By now, the couple had not only accumulated a lot of worldly goods, they also had a small child to think of before planning their next move. It took them some time to decide to settle in Gurgaon, which is close to both their parents’ places— Shreesh’s parents stay in Lucknow and Anumeha’s live in Kanpur. To make the transition smooth, Shreesh started planning for the relocation six months in advance. He started applying for openings while he was in Australia and landed a job with Adani Enterprises. The company helped him a lot in relocation. “We moved back with just our clothes and a few things that I felt I would not find easily in India. I got them shipped to India and was reimbursed by my current employer,” he says with a sigh of relief.
The process of relocation to India was very different from his earlier experiences in Australia, Indonesia and New Zealand. “You should have enough savings before you think of shifting as those savings will help you bear the cost of resettlement. When you are new to the place, sometimes you end up paying extra for even a plumber or an electrician,” says Shreesh. The city is crowded and traffic is another issue the Bajpais had not factored in, including pollution, which they are just about coping with. “Nothing is organised and it is difficult to trust anyone easily. I miss the long drives we used to take in Australia. I don’t consider Indian roads to be safe at night,” he says. But that does not mean that he is unhappy with the move. “We like eating out and the variety here is just too good to complain. Besides, we find time for our parents, which was not happening despite the comforts we had in Australia,” he says.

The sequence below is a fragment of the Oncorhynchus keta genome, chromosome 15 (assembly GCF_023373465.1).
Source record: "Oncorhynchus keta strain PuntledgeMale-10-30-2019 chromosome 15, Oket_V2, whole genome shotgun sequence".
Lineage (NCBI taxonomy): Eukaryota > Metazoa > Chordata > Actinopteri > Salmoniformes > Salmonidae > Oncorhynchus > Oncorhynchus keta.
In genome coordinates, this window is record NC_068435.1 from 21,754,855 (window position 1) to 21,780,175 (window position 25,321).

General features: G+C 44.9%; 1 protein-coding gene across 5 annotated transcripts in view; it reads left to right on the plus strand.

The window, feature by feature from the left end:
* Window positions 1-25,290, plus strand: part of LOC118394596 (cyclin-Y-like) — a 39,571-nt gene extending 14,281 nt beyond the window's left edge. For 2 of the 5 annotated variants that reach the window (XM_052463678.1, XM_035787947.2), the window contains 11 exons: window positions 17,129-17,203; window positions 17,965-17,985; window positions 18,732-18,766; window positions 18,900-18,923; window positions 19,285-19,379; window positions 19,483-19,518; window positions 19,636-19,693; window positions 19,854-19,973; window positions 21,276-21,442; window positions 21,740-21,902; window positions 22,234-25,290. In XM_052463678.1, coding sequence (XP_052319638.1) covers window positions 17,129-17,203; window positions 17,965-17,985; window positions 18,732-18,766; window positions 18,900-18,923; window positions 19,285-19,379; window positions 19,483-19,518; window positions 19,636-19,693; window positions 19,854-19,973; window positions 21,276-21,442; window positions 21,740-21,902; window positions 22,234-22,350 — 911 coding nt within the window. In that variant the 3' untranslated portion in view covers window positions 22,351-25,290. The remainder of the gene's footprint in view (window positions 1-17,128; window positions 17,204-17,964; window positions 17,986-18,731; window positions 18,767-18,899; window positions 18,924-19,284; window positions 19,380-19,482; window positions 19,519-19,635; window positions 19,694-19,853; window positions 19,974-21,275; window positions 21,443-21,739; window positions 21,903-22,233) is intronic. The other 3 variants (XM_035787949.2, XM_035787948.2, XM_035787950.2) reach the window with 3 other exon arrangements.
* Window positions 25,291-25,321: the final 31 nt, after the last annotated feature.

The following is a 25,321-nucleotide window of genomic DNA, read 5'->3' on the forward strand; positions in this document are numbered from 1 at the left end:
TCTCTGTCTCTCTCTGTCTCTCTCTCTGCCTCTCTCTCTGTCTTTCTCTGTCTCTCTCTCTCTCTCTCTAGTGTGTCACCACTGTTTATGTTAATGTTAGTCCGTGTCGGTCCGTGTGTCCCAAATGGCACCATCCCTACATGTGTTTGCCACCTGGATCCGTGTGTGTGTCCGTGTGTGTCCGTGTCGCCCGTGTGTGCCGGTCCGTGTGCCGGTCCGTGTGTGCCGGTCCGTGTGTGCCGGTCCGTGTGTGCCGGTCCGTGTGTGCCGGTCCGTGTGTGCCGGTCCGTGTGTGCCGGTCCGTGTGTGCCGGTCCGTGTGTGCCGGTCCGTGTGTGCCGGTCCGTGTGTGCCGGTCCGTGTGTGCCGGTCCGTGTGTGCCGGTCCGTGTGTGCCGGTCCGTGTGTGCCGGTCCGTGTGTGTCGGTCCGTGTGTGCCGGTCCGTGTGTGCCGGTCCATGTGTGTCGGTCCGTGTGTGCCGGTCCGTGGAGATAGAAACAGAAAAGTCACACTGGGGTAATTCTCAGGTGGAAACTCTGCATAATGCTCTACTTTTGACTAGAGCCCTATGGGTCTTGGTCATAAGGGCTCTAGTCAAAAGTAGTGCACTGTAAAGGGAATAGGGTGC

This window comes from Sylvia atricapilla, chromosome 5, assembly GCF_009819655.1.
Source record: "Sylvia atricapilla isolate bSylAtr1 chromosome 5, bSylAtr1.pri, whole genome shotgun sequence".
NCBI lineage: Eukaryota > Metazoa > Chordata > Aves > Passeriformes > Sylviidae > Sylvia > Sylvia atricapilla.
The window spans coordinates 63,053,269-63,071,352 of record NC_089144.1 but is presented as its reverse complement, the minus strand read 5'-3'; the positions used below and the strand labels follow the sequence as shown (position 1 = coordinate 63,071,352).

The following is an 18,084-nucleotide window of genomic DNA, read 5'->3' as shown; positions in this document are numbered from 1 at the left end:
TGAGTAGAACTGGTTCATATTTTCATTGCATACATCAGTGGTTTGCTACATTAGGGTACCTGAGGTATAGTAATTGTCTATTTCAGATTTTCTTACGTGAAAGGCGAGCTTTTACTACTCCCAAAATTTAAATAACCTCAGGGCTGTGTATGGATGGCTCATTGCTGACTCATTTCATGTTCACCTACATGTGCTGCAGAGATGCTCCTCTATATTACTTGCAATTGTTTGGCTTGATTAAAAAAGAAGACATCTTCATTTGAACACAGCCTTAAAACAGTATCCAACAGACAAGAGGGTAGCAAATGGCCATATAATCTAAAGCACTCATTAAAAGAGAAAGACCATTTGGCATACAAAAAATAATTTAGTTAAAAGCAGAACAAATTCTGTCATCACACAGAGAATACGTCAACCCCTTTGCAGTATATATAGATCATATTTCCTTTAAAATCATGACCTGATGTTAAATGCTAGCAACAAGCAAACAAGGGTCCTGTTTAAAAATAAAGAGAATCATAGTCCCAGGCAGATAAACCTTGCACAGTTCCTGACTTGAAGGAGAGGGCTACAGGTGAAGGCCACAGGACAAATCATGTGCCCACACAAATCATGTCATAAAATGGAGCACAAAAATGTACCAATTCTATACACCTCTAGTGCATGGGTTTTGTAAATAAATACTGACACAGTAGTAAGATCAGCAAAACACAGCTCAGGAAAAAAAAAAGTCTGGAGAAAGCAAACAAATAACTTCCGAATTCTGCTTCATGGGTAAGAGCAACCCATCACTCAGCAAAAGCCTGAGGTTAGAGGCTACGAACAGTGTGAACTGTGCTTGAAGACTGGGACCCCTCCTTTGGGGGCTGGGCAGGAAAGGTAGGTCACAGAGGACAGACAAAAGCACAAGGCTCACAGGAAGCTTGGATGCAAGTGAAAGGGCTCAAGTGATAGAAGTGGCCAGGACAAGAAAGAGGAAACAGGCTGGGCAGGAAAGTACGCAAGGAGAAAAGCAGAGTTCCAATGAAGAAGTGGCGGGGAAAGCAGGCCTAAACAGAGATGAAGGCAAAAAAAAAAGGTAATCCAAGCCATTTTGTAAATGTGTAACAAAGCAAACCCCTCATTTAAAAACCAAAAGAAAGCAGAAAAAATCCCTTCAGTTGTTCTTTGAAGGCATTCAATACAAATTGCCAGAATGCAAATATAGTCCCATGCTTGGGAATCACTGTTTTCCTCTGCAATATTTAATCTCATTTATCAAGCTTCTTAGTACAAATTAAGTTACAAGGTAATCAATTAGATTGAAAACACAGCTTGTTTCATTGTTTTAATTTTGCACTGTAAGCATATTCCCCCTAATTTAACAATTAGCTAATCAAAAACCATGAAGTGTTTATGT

Another reality that has struck Shreesh is the cost of living in Gurgaon, which he feels is quite high. “We could live very comfortably with a single salary in Australia, but it is a challenge here. In that sense, life was easier in Australia,” he adds. He is also looking to get into investing so that he can work on his finances for their long-term stay in India. He already has investments in the form of a plot of land in Kanpur and a flat in Lucknow, but is in no hurry to buy a house in Gurgaon as he feels prices are likely to fall. “I am also looking for a good time to convert my Australian savings to Indian rupees,” he says.
With no state-provided benefits, he has enhanced his medical and life insurance cover and also taken Rs.2 lakh medical insurance for his parents, other than a government provided cover for his father. “When you are relocating to a new country, buying a medical policy should be your primary concern,” says Shreesh. He is also saving each month instead of borrowing money to buy things for his current home. The couple is also fond of travelling and is hoping to explore India with their son in the coming years and take frequent family holidays.
While Shreyas is yet to get into a school, the couple is not really worried about his future as Shreyas is an Australian citizen by birth, which means his education will be free in Australia. The couple intends to send him there for higher studies once he is old enough. With things finally falling into place, the couple is keen to give time to their relocation to India and make the most of this stint before facing what life has to offer next. “We want to spend time with our parents for they are at a stage in life where they need us, a trait that we want to pass on to our son as well,” quips Shreesh